United States District Court, N.D. Iowa, Cedar Rapids Division
REPORT AND RECOMMENDATION CONCERNING PLEAS OF GUILTY
JON STUART SCOLES, Chief Magistrate Judge.
On the 23rd day of October 2014, the defendant, by consent, appeared before the court pursuant to FED. R. CRIM. P. 11, and entered pleas of guilty to Counts 1 and 2 of the Indictment. After cautioning and examining the defendant under oath concerning each of the subjects mentioned in FED. R. CRIM. P. 11, the court determined that the guilty pleas were knowing and voluntary, and that the offenses charged are supported by an independent basis in fact containing each of the essential elements of such offenses. The court therefore RECOMMENDS that the pleas of guilty be accepted and that the defendant be adjudged guilty and have sentence imposed accordingly.
At the commencement of the FED. R. CRIM. P. 11 proceeding, the defendant was placed under oath and advised that if he answered any questions falsely, he could be prosecuted for perjury or for making a false statement.
The court then asked a number of questions to ensure the defendant's mental capacity to enter a plea. The defendant stated his full name, his age, and the extent of his schooling. The court inquired into the defendant's history of mental illness and addiction to controlled substances. The court further inquired into whether the defendant was under the influence of any drug, medication or alcoholic beverage at the time of the plea. From this inquiry, the court determined that the defendant was not suffering from any mental disability that would impair his ability to make a knowing, intelligent and voluntary pleas of guilty to the charges.
The defendant acknowledged that he had received a copy of the Indictment, and that he had fully discussed these charges with his attorney.
The defendant was then fully advised of his right not to plead guilty and to have a jury trial, including:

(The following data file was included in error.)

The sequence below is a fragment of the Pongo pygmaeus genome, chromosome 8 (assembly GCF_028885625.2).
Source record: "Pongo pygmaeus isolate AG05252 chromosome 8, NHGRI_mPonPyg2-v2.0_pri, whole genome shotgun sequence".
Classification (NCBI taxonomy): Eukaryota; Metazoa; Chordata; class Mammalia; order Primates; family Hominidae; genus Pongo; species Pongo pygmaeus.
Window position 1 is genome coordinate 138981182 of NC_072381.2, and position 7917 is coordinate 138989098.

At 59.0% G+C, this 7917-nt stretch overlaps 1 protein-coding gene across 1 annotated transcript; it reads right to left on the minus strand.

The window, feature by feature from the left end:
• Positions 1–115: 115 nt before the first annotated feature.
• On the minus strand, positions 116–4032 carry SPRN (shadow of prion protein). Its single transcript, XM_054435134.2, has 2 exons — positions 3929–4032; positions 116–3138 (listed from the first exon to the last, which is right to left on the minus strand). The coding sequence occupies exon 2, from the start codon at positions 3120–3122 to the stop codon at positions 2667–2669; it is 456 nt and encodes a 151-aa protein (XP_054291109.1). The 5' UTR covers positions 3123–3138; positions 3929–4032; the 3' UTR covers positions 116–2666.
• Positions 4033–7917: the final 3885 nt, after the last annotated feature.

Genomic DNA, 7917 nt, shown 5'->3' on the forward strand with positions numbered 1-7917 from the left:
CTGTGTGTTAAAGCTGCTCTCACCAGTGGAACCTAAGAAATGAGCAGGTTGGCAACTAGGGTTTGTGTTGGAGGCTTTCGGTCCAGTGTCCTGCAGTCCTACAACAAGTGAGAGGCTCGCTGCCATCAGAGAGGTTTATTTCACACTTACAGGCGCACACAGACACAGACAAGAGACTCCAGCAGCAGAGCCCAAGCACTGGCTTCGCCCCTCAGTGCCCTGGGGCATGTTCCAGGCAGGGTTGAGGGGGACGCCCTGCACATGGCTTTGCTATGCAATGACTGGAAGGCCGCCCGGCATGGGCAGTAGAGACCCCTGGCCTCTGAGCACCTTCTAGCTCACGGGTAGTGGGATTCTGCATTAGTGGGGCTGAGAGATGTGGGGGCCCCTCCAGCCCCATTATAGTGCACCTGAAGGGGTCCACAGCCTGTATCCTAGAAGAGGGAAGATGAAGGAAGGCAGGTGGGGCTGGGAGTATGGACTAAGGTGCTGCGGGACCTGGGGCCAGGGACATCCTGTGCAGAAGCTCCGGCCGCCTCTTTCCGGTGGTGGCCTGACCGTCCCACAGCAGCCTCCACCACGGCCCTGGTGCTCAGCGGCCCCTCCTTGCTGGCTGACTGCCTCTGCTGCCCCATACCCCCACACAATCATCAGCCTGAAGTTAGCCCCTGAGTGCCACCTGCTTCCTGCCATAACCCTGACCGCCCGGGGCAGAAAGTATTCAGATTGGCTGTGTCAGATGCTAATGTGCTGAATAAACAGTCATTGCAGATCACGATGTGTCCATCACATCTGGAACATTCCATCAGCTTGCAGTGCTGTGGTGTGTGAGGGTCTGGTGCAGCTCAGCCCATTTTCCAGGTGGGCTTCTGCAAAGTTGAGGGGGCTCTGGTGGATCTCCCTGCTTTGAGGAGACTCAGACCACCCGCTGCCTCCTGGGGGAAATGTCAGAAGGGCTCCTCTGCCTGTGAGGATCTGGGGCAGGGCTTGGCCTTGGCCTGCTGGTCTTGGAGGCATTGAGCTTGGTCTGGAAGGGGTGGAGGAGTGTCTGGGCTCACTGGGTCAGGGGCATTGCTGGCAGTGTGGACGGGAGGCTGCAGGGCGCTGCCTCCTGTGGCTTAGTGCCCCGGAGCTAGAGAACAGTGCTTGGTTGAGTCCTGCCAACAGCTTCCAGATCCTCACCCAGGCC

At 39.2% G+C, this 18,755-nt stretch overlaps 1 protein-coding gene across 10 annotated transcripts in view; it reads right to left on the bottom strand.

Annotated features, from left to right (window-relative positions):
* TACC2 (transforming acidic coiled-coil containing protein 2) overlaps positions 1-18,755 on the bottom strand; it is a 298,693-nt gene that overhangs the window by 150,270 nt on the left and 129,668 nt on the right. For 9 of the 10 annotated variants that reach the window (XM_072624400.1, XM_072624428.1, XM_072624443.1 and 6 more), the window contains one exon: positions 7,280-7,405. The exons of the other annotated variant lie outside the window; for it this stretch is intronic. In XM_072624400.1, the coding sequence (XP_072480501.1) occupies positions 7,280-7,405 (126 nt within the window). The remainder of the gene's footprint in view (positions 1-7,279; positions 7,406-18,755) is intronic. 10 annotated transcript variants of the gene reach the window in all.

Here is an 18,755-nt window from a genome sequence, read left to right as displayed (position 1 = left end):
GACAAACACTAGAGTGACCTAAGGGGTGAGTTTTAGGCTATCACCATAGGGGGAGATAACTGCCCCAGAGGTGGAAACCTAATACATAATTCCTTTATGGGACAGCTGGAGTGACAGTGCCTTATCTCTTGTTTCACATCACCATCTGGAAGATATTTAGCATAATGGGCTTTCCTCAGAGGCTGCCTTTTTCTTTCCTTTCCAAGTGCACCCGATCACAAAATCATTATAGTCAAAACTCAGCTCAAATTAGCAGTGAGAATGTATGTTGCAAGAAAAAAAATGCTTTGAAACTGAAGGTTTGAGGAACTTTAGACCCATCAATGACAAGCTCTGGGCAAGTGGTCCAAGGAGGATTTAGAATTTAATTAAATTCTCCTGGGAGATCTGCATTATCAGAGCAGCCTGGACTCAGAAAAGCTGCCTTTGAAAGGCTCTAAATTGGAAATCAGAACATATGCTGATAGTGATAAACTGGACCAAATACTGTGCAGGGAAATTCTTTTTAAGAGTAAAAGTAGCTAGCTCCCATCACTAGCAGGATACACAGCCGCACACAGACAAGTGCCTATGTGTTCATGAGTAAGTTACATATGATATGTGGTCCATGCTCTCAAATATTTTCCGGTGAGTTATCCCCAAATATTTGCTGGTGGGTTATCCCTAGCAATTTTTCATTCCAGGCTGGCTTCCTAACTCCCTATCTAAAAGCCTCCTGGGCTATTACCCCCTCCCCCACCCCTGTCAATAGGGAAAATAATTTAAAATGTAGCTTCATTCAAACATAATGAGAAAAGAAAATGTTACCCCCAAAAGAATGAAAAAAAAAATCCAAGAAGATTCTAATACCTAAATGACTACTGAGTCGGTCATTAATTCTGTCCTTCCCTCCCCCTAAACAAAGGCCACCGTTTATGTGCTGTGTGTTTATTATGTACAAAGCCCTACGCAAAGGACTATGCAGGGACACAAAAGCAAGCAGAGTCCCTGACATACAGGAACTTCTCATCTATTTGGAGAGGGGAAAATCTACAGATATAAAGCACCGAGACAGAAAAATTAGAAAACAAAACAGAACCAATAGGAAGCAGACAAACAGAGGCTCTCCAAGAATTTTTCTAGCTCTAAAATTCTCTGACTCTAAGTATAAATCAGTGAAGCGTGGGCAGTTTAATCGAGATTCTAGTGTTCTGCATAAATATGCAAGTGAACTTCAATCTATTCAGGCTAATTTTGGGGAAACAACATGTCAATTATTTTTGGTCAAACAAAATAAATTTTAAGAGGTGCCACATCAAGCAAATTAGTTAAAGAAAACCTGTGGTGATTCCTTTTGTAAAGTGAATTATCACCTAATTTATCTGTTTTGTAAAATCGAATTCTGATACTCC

1. The right to assistance of counsel at every stage of the pretrial and trial proceedings;
2. The right to a speedy, public trial;
3. The right to have his case tried by a jury selected from a cross-section of the community;
4. That he would be presumed innocent at each stage of the proceedings, and would be found not guilty unless the government could prove each and every element of the offense beyond a reasonable doubt;
5. That the government could call witnesses into court, but that his attorney would have the right to confront and cross-examine these witnesses;
6. That the defendant would have the right to see and hear all witnesses presented at trial;
7. That the defendant would have the right to subpoena defense witnesses to testify at the trial and that if he could not afford to pay the mileage and other fees to require the attendance of these witnesses, the government would be required to pay those costs;
8. That the defendant would have the privilege against self incrimination, i.e., that he could choose to testify at trial, but that he need not do so, and that if he chose not to testify, the court would, if he requested, instruct ...